History of Kashmir
According to a legend, the great sage Kashyap drained a lake and the Brahmins then inhabited it. The place came to be known as Kashmir. A land of turbulent past and present, the missionaries of Emperor Ashoka introduced the Buddhism in the region. The religion flourished under the rule of Kushan in 2nd Century. However, Hinduism continued to be the dominant religion of the region for many centuries. In the 7th Century, Durlabhavarrdhana founded the Karkota dynasty, which was replaced by Utpalas in 855 AD, which were succeeded by the Tantrins, Yaskaras, Guptas abd Loharas ruled respectively. The first Muslim who reigned Kashmir was Shams-ud-Din who replaced the last Hindu king, Udiana Deva in 1346. Moghul emperor Akbar conquered it in 1586 and thus Kashmir became a part of his vast empire.
1757 saw the victory of Ahmed Shah Durrani and Kashmir went out to Pakistan until 1819, when Ranjit Singh won it again to annex it to his Sikh empire. In 1846, the British defeated the Sikhs and sold it to Ghulab Singh of Jammu for Rs 7.5 million under the Treaty of Amritsar and gave him the status of an independent princely ruler of Kashmir. He conquered Ladakh and added it to his dominion. Maharaja Ghulab Singh died in 1857 and was succeeded by Maharaja Rambir Singh. Maharaja Partab Singh and Maharaja Hari Singh ruled over Kashmir in succession.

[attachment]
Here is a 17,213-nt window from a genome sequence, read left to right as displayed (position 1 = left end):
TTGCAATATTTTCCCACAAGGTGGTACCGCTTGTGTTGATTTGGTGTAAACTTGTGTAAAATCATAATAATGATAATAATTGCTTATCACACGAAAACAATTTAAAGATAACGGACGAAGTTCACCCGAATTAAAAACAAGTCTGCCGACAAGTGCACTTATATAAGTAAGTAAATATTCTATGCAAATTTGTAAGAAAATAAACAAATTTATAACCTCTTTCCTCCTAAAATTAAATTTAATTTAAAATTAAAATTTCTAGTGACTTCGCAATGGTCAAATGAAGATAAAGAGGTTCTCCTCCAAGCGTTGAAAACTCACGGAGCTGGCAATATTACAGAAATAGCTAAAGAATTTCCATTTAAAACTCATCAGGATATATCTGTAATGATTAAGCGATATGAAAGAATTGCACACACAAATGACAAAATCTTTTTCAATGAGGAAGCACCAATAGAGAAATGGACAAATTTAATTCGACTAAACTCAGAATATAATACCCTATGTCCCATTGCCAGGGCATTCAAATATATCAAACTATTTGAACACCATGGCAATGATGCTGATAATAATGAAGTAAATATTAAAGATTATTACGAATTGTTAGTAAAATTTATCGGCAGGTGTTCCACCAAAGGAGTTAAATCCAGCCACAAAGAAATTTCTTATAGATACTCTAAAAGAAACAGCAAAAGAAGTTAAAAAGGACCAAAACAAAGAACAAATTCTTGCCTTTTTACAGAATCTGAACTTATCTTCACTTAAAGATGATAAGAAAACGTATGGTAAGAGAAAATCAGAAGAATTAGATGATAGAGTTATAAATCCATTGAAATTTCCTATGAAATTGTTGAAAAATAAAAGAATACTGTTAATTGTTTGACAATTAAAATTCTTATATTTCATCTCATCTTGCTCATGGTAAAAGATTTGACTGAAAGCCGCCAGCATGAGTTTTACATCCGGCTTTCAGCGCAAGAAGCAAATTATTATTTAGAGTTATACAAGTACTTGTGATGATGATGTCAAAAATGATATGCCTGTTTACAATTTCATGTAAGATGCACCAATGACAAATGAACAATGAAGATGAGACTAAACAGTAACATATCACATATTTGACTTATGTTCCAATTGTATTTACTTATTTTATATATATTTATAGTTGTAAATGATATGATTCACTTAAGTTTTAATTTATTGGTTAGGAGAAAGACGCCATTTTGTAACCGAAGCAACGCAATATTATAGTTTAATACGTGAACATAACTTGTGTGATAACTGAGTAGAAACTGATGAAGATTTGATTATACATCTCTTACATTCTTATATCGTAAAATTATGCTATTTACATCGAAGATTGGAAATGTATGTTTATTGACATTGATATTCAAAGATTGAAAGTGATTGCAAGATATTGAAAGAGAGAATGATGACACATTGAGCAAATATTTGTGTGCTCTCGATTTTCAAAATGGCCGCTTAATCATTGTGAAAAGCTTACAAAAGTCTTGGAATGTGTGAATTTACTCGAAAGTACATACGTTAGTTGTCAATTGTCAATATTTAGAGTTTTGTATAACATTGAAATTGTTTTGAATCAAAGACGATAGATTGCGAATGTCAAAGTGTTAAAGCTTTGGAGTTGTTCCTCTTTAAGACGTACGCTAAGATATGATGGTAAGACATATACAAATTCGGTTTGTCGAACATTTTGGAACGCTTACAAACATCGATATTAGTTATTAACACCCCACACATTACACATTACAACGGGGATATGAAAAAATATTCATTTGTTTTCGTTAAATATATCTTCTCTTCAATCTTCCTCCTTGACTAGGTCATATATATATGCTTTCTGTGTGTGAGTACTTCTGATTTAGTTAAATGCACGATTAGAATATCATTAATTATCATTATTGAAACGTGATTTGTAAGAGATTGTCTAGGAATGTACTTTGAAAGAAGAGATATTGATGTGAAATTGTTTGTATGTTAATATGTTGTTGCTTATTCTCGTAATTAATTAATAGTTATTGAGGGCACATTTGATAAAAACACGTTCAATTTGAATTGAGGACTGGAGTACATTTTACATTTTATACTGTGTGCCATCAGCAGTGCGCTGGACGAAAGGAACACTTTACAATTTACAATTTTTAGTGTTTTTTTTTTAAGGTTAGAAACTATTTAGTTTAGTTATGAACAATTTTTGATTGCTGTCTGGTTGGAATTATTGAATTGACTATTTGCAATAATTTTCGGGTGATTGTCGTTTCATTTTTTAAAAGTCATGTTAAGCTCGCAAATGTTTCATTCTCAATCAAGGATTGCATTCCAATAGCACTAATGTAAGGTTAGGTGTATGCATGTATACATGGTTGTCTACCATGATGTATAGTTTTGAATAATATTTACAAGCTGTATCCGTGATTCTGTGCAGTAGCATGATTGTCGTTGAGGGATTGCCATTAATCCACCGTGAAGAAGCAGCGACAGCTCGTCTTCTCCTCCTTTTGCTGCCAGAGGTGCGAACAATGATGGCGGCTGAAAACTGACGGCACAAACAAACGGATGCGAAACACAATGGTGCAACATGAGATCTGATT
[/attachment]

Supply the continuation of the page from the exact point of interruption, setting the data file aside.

The India-Pakistan partition took place during the reign of Hari Singh in 1947 and the rulers of princely states were given the choice to freely accede to either India or Pakistan or to remain independent. However, since the Maharaja of Kashmir was a Hindu, he chose to join India despite the majority of the Muslim population in his dominion. However, since then there have been controversies over the decision and Pakistan claims that the decision was partial and the region should be a part of its dominion.